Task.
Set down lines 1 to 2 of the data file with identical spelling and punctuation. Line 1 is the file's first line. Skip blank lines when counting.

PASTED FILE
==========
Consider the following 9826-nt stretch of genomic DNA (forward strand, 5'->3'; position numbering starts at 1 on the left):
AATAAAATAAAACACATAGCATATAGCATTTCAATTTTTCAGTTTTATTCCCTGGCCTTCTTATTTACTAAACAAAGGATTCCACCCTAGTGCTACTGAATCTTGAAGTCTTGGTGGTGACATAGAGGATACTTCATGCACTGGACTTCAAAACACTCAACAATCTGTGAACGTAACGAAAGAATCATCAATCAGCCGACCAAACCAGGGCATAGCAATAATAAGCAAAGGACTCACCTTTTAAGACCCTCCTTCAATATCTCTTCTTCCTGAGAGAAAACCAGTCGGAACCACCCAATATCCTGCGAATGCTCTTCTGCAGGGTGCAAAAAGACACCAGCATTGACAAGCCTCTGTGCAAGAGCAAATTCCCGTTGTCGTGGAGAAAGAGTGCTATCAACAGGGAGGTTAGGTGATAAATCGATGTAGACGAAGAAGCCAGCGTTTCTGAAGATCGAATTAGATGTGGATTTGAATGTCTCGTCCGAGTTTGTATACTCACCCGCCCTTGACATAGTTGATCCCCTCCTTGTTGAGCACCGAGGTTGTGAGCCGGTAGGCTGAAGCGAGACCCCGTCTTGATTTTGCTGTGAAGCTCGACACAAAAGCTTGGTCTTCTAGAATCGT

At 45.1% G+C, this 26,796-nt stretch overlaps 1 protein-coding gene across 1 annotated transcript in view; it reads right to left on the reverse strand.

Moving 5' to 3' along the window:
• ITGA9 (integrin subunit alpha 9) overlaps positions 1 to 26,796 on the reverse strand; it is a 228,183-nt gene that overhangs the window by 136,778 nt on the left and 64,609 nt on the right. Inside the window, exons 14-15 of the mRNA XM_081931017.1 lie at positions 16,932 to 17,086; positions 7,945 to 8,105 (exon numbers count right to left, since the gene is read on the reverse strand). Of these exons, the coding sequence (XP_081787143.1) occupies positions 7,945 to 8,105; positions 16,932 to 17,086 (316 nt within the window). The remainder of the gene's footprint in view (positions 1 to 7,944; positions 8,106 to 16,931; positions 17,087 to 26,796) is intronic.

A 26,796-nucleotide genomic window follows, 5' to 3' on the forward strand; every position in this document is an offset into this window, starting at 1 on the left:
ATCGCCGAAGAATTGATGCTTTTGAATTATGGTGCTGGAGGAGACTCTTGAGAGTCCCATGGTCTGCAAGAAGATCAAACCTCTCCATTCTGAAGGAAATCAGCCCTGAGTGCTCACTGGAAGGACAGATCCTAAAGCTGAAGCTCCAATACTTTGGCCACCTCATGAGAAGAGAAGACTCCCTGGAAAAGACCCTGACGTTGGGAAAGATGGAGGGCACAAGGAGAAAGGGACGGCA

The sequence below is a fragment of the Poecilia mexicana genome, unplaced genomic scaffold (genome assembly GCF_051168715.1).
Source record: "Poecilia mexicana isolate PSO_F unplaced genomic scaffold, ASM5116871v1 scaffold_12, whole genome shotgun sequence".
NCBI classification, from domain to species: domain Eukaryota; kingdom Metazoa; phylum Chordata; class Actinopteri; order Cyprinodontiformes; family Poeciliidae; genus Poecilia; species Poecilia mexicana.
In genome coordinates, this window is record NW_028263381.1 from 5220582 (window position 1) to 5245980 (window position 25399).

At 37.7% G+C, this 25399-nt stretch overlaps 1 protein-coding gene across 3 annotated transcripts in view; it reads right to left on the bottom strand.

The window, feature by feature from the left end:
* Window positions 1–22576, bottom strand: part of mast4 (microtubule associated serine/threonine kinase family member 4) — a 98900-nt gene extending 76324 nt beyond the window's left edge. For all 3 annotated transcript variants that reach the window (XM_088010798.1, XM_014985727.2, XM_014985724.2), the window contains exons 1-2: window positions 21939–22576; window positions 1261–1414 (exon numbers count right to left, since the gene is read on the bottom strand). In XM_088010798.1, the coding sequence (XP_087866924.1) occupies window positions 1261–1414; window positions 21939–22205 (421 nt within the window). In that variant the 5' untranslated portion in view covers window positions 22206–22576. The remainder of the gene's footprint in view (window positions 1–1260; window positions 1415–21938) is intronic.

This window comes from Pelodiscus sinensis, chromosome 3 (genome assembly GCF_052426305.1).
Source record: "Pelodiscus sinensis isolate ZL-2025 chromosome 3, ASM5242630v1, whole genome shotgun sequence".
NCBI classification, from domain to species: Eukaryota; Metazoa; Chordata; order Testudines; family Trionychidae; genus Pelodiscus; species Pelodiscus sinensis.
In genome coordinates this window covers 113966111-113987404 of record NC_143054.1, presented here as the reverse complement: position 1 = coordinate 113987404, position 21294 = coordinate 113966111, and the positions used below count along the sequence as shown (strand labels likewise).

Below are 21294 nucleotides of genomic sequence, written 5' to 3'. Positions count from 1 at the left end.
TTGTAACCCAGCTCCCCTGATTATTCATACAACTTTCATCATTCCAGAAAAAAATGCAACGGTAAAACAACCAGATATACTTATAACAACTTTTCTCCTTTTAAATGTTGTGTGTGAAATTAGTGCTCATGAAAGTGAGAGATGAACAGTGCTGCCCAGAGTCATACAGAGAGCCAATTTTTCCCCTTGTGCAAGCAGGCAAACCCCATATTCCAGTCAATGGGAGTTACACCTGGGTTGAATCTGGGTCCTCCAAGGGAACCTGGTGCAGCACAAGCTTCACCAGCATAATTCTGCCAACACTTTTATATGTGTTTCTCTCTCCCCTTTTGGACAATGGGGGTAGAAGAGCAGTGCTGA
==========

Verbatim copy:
Consider the following 9826-nt stretch of genomic DNA (forward strand, 5'->3'; position numbering starts at 1 on the left):
AATAAAATAAAACACATAGCATATAGCATTTCAATTTTTCAGTTTTATTCCCTGGCCTTCTTATTTACTAAACAAAGGATTCCACCCTAGTGCTACTGAATCTTGAAGTCTTGGTGGTGACATAGAGGATACTTCATGCACTGGACTTCAAAACACTCAACAATCTGTGAACGTAACGAAAGAATCATCAATCAGCCGACCAAACCAGGGCATAGCAATAATAAGCAAAGGACTCACCTTTTAAGACCCTCCTTCAATATCTCTTCTTCCTGAGAGAAAACCAGTCGGAACCACCCAATATCCTGCGAATGCTCTTCTGCAGGGTGCAAAAAGACACCAGCATTGACAAGCCTCTGTGCAAGAGCAAATTCCCGTTGTCGTGGAGAAAGAGTGCTATCAACAGGGAGGTTAGGTGATAAATCGATGTAGACGAAGAAGCCAGCGTTTCTGAAGATCGAATTAGATGTGGATTTGAATGTCTCGTCCGAGTTTGTATACTCACCCGCCCTTGACATAGTTGATCCCCTCCTTGTTGAGCACCGAGGTTGTGAGCCGGTAGGCTGAAGCGAGACCCCGTCTTGATTTTGCTGTGAAGCTCGACACAAAAGCTTGGTCTTCTAGAATCGT